Gothenburg-based Medfield Diagnostics is a startup company that develops microwave-based diagnostic instruments for healthcare. Prevas developed instruments and software in order to distinguish different types of strokes, and where a diagnosis with microwaves can offer more effective treatment.
Assignment: System Delivery. Prevas developed instruments and software
A stroke that causes a cerebral hemorrhage requires one type of medical treatment, whereas a blood clot in the brain requires a completely different treatment. The problem physicians face is in choosing the right type of measure. For example, prescribing an anticoagulant for a cerebral hemorrhage can worsen the person’s condition and even be life-threatening. Making the right diagnosis as early as possible is extremely important. Fast and correct treatment reduces the risk of the patient losing speech and mobility.
Medfield Diagnostics was founded in 2005. Operations are based on a research project that has been going on for several years at Chalmers University of Technology. The project works with a method that uses microwaves to make an image of soft body parts. The microwaves do not behave in the same manner as x-rays; rather, they spread in all directions, which means that measurement is made in a number of directions. The measurement results are then analyzed with Medfield Diagnostic’s own algorithms (patent pending). The hope is that microwave tomography can be used to make the right diagnosis.
Patrik Dahlqvist, CEO of Medfield Diagnostics, says that their development plans can be described as a three-step rocket. The first product, which was produced in cooperation with Prevas and National Instruments, is a research instrument for clinical tests within stroke research. The product is called Medfield Strokefinder R10, and it will primarily be used for clinical tests. Researchers will be able to test different types of stroke-related measurements to verify and analyze the possibilities afforded by microwave technology, as well as study how the technology behaves in relation to other diagnostic methods. The instrument should be available for use in hospitals in about three years, and the technology will be able to monitor and send an alarm. From a more long-term perspective, perhaps 5-6 years, it is believed that an instrument can be produced for use in ambulances, to enable early determination of stroke type.
Having a development partner such as Prevas was especially important for Medfield Diagnostics, which is financed by risk capital. The partnership meant quick product development, low development costs and a flexible, module-structured solution, that is also suitable for other applications, concludes Patrik Dahlqvist.
The equipment consists of measurement equipment and a helmet that the patient wears. The equipment uses microwaves to examine the brain. There are antennas in the helmet that, together with the measurement equipment, act as transmitters and receivers. The microwaves are sent into the brain from various angles. The antennas work in the same frequency area as regular cell phones, but the effect is very low, just around four percent of the strength of a regular mobile antenna.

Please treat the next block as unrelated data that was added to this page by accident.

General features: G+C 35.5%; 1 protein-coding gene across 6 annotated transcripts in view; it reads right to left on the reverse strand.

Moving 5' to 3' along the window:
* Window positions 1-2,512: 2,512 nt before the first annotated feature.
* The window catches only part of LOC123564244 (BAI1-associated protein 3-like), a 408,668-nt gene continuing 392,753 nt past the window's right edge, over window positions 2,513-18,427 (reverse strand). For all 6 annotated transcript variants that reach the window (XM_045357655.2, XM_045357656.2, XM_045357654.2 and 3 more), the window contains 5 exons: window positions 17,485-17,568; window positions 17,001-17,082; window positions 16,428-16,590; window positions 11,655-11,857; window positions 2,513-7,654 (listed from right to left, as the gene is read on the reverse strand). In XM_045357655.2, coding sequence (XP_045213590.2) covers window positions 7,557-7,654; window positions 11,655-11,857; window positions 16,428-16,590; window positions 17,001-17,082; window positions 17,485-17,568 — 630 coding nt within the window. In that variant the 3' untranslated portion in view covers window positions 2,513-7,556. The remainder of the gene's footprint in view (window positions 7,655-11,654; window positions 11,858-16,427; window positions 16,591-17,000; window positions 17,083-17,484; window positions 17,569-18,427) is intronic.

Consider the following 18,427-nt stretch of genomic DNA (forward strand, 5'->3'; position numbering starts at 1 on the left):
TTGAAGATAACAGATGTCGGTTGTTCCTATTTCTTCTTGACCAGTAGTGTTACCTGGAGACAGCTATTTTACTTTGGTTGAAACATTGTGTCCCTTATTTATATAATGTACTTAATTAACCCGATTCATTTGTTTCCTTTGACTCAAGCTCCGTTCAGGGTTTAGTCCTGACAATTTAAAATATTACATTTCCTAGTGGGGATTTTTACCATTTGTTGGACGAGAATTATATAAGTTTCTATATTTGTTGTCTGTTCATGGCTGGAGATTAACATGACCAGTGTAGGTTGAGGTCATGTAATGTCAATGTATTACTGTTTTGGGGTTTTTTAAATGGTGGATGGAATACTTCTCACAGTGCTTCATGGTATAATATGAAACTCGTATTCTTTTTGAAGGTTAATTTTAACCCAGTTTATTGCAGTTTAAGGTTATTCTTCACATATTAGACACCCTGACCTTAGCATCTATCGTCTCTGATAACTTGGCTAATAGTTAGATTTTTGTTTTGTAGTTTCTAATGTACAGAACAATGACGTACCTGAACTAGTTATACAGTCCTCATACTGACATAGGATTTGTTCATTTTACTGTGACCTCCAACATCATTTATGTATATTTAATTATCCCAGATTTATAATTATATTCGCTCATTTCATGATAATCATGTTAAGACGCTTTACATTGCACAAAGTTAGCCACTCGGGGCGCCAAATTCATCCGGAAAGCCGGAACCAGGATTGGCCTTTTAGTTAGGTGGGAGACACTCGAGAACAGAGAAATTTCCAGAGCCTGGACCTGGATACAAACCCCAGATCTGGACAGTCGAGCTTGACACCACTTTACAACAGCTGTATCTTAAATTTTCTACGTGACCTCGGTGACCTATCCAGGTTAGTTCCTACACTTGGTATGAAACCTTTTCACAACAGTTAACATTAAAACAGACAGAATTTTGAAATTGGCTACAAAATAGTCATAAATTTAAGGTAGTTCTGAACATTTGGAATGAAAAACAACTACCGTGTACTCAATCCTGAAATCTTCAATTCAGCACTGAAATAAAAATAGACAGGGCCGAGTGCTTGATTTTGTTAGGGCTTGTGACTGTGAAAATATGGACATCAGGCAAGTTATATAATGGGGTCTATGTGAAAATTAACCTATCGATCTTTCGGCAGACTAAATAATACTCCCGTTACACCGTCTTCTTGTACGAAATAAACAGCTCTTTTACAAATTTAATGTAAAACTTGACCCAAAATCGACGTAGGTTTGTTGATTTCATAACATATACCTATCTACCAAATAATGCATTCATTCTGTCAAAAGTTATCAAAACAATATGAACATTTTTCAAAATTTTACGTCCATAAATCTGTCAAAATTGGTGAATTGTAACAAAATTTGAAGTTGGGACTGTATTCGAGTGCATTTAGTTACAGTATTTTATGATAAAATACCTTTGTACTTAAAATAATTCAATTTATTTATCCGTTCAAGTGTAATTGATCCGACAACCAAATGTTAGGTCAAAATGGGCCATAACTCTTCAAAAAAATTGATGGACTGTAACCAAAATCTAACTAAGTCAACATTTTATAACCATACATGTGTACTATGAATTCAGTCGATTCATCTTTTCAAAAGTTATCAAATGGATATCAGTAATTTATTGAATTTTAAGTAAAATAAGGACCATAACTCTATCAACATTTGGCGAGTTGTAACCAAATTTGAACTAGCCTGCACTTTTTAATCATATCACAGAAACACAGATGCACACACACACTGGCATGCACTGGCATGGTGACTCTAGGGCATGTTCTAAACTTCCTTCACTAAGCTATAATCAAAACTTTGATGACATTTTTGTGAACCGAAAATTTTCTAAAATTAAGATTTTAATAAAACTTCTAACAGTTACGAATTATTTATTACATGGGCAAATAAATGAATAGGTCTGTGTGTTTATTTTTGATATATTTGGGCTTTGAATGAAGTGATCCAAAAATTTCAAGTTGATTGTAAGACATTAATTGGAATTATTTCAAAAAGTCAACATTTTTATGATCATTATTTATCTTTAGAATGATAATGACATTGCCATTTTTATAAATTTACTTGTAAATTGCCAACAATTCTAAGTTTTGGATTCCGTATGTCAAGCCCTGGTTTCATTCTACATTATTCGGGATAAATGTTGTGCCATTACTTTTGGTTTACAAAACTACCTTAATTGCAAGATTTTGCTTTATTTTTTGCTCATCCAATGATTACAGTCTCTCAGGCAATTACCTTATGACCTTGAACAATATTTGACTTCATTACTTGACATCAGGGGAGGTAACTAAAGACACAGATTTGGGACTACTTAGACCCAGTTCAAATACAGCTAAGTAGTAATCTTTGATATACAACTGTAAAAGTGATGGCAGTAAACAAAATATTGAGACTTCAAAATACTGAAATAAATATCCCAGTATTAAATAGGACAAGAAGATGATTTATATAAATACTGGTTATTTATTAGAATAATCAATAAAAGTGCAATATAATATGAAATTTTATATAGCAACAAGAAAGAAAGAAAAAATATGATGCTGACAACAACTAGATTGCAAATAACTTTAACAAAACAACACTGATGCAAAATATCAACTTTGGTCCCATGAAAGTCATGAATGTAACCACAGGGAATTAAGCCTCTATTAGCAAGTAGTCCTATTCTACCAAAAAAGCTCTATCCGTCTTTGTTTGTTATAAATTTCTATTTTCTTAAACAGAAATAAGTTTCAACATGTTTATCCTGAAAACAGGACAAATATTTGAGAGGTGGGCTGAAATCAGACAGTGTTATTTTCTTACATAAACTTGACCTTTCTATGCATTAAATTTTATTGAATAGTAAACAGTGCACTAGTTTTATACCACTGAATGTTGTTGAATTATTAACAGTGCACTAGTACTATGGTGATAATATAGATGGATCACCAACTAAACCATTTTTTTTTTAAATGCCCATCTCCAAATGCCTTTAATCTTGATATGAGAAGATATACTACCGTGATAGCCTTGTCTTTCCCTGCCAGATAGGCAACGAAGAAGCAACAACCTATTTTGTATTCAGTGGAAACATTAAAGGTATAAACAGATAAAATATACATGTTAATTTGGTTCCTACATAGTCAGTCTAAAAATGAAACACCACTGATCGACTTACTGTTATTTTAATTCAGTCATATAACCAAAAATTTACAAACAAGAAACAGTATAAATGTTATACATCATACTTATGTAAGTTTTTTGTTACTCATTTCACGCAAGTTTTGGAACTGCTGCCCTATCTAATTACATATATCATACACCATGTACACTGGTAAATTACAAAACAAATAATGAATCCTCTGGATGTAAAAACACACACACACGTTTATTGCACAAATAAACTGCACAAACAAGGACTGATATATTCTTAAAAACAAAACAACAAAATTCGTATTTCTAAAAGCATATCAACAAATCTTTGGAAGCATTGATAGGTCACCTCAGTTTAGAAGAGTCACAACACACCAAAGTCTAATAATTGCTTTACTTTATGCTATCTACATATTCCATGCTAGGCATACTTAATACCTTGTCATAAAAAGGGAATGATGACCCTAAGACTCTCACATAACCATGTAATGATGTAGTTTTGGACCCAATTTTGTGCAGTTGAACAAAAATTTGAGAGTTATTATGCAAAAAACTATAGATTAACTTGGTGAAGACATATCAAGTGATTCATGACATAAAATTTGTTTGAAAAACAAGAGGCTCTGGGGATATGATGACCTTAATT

Prevas supplied measurement equipment consisting of a PXI system1) with a number of modules as well as the software that performs the measurements.
“When Medfield Diagnostics contacted us over a year ago, there was no existing commercial solution in place to suit their application,” says Hans Nyström from Prevas. He continues:
“As a Gold Alliance Partner of National Instruments, we cooperate when it comes to both sales and development. This means that, together, we can find new solutions based on commercial products. In this case, a compact PXI-based network analyzer, which at the time of development was not available as a commercial product, but could be made available to Medfield Diagnostics through our cooperation.”
National Instrument’s network analyzer is extremely compact and processes data in real time. This is exactly what Medfield Diagnostics needed for the measurement system. As a result of Prevas’ cooperation with National Instruments, the first system was delivered to Medfield Diagnostics before the product was formally launched.
“The greatest advantage of the solution we produced for Medfield Diagnostics is that it is based on finished modules, both hardware and software. This minimizes development time at the same time that equipment can easily be rebuilt or modified for new needs that arise. Our development also becomes very effective as a result of using the LabVIEW2) graphic environment. This leads to great savings for the customer in terms of both time and money,” says Hans Nyström.
Do you want to know more about this project or find out what Prevas can do for you, please contact us.
Ylva Amrén, Region Manager West, e-mail
Nipro Medical Europe
Prevas UX/UI-expertise helps Nipro choose the right solutions within new design concept
Automated flows minimize manual tasks at McNeil
Ultra-fast diagnostics system can save lives and counteract antibiotic resistance
Clean drinking water in four hours